Essays.club - Get Free Essays and Term Papers
Search

Hampton Machine Tool Company

Autor:   •  November 20, 2017  •  1,102 Words (5 Pages)  •  459 Views

Page 1 of 5

...

Cost of sales = purchases + other outlays – change in inventory

Cost of sales = $1,320 reduction in WIP inventory + $420 reduction in RM inventory + $2,400 purchases + $1,600 other outlays

Cost of sales = $5,740.

Other expenses =$47 Depreciation + $70 4 month’s interest = $117.

Depreciation of new machines: $350 straight line for 8 years = $43.75 or $3.65 per month. Depreciation for September – December = 4 months on old equipment plus 2 months on new equipment = $40 + $7.

The division of expenses between cost of sales and other expenses is immaterial. What matters for this exercise is the sum of the two.

Pro Forma Balance Sheet December 31, 1979

Cash

$(331)

Plug.

Accounts receivable

2,265

December sales.

Inventories

3,024

$4,764 - $1,320 reduction in WIP - $420 reduction in RM.

Total current assets

$4,958

Gross fixed assets

$4,300

$4,010 + $350 capital expenditure.

Acc. Depreciation

3,137

$3,090 + $47 depreciation.

Net fixed assets

$1,223

Prepaid expenses

42

Unchanged from 8/31/79.

Total assets

$6,223

Accounts payable

$600

December purchases.

Accruals

552

Unchanged from 8/31/79.

Taxes payable

888

$479 - $362 tax payments + $771 liability Sept. thru Dec.

Total current liabilities

$2,040

Net worth

4,183

$3,424 + $759 retained earnings Sept. thru Dec.

Total liabilities & net worth

$6,223

- Do the cash budgets and pro forma financial statements yield the same results? Why, why not?

Hint: they should.

Further hint: If you relied on the statement on page 6, “… our engineering estimates indicate that we expect to earn a profit before taxes and interest of about 23% on sales on these shipments,” they wont. Consider instead using the following accounting relation in constructing your income statement.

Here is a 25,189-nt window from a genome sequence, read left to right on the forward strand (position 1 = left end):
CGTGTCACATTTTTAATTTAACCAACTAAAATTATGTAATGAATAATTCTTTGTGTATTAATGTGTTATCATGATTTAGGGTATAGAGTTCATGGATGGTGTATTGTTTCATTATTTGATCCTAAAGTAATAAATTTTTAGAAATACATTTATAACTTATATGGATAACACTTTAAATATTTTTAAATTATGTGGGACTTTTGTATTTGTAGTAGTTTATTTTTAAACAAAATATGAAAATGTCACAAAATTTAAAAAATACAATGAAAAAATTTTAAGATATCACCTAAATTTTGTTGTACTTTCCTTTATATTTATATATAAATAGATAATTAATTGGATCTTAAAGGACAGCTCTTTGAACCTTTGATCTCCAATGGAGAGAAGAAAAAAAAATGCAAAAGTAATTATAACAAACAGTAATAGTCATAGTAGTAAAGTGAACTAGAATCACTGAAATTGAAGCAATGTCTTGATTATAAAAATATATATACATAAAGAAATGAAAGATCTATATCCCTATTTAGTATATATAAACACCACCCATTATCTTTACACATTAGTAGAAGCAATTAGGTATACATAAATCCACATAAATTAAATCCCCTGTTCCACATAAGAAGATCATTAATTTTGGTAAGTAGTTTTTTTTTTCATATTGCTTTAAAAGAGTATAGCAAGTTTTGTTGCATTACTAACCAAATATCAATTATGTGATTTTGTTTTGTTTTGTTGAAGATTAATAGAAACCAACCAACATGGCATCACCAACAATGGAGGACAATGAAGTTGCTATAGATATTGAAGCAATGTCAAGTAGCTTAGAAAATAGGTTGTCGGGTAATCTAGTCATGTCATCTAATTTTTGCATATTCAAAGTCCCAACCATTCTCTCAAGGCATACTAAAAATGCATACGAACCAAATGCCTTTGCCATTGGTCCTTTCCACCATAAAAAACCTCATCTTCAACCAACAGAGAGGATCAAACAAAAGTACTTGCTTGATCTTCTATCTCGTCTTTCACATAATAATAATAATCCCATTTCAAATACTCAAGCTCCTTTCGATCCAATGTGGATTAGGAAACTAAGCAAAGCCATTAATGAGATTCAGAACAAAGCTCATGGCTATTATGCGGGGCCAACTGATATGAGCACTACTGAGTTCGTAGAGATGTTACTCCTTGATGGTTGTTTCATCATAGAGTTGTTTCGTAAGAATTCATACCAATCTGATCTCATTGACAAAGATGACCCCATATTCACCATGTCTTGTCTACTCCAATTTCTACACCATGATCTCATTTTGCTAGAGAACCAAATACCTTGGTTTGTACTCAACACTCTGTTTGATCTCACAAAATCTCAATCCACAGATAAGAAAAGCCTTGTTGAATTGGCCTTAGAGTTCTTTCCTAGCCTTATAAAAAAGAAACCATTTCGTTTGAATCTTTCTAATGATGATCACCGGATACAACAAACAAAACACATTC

Beginning inventory + purchases + other expenses – cost of goods sold = ending inventory

Yes. The plug of -$331,000 equals the December ending cash balance of -$331,000.

- Is Mr. Cowins correct in his belief that Hampton can repay the loan in December? Does it appear he might be able to repay the loan early next year?

Hampton appears unable to repay the loan in December. However, if you extend the cash budget another month through January 1980, it appears the company can repay the loan early next year.

- What earnings is Hampton forecasting for 1979? How do these earnings compare to the size of the bank loan? What are the company’s return on assets and return on equity for 1979? How large is the company’s potential loan collateral in the form of accounts receivable? What should Mr. Eckwood do with regard to the loan request?

Projected 1979 earnings

$1,823,000. ($914 + 909).

Projected earnings / bank loan

1.35 times (1.823 / 1.35).

1979 ROA

29% (1,823 / 6,223 using end of period assets).

1979 ROE

43.5% (1,823 / 4,183 using end of period net worth).

December accounts receivable / bank loan.

1.67 times (2,265 / 1,350).

Despite Hampton’s inability to repay by year-end, this appears to be a safe loan from the bank’s perspective. The loan is less than one year’s profits at current operations, returns are quite high, the company has almost a full year’s backlog at what we are told are profitable prices, and the company has significant collateral in the form of accounts receivable. We might note, however, that December receivables are high. There would be less collateral in other months.

Finally, we might note that Hampton borrowed money from the bank to meet long term needs, stock repurchase and new equipment. It is asking a lot of a business to repay loans used for long term purposes within a few months. The bank should not be surprised to find that Hampton cannot repay the loans as rapidly as originally intended.

I would certainly renew and increase the loan.

- What were the company’s earnings per share in 1978? What would this number have been using the number of shares outstanding after the share repurchase?

1978 earnings = $783,000. 1978 shares outstanding = 117,800 (11/78 balance sheet, Common stock = $1,178,000 and par value is $10 per share.) Earnings per share = $6.65 (783 / 117.8).

After repurchase there were 42,800 shares outstanding. Ignoring

...

Download:   txt (7.9 Kb)   pdf (84.8 Kb)   docx (16 Kb)  
Continue for 4 more pages »
Only available on Essays.club